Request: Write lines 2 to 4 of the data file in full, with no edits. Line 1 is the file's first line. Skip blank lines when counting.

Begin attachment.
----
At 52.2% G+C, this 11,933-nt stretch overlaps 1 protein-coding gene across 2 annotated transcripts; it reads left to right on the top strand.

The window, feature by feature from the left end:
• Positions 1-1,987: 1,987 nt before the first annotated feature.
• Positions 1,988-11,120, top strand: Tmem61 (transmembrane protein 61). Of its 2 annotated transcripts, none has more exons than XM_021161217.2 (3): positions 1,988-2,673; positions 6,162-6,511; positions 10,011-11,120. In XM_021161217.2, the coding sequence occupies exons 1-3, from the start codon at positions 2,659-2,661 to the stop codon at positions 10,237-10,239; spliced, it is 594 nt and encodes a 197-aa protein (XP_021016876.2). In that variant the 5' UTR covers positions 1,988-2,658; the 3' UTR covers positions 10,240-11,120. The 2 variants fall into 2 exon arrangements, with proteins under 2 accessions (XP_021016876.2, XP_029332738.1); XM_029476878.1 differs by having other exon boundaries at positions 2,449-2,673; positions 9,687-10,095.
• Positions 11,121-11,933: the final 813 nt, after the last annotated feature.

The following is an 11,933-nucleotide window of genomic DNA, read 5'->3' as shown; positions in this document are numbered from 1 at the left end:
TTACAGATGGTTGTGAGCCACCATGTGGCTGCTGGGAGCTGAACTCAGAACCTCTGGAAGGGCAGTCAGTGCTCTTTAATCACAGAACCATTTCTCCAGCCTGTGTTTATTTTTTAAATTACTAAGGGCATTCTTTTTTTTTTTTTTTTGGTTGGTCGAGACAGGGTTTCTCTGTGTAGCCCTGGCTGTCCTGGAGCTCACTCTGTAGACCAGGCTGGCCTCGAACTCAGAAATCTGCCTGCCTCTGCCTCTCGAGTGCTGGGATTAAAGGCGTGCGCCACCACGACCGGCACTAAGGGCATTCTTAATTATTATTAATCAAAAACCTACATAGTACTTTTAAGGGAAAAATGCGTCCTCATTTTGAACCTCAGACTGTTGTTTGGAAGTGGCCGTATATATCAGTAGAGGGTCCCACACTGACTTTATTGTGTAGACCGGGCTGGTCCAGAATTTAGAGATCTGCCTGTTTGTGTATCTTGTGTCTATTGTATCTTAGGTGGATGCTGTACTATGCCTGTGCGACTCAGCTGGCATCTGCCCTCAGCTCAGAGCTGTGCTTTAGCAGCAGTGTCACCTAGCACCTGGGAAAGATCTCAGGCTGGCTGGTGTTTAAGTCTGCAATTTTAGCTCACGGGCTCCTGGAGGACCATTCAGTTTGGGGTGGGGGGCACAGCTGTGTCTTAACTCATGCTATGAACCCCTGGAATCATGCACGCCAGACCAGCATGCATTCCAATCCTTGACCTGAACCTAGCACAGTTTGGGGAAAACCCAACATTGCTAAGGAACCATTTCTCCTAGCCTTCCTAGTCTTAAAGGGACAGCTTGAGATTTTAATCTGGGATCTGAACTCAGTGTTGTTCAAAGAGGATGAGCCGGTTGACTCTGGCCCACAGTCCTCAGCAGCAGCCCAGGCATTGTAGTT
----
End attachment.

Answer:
The window, feature by feature from the left end:
• Positions 1-1,987: 1,987 nt before the first annotated feature.
• Positions 1,988-11,120, top strand: Tmem61 (transmembrane protein 61). Of its 2 annotated transcripts, none has more exons than XM_021161217.2 (3): positions 1,988-2,673; positions 6,162-6,511; positions 10,011-11,120. In XM_021161217.2, the coding sequence occupies exons 1-3, from the start codon at positions 2,659-2,661 to the stop codon at positions 10,237-10,239; spliced, it is 594 nt and encodes a 197-aa protein (XP_021016876.2). In that variant the 5' UTR covers positions 1,988-2,658; the 3' UTR covers positions 10,240-11,120. The 2 variants fall into 2 exon arrangements, with proteins under 2 accessions (XP_021016876.2, XP_029332738.1); XM_029476878.1 differs by having other exon boundaries at positions 2,449-2,673; positions 9,687-10,095.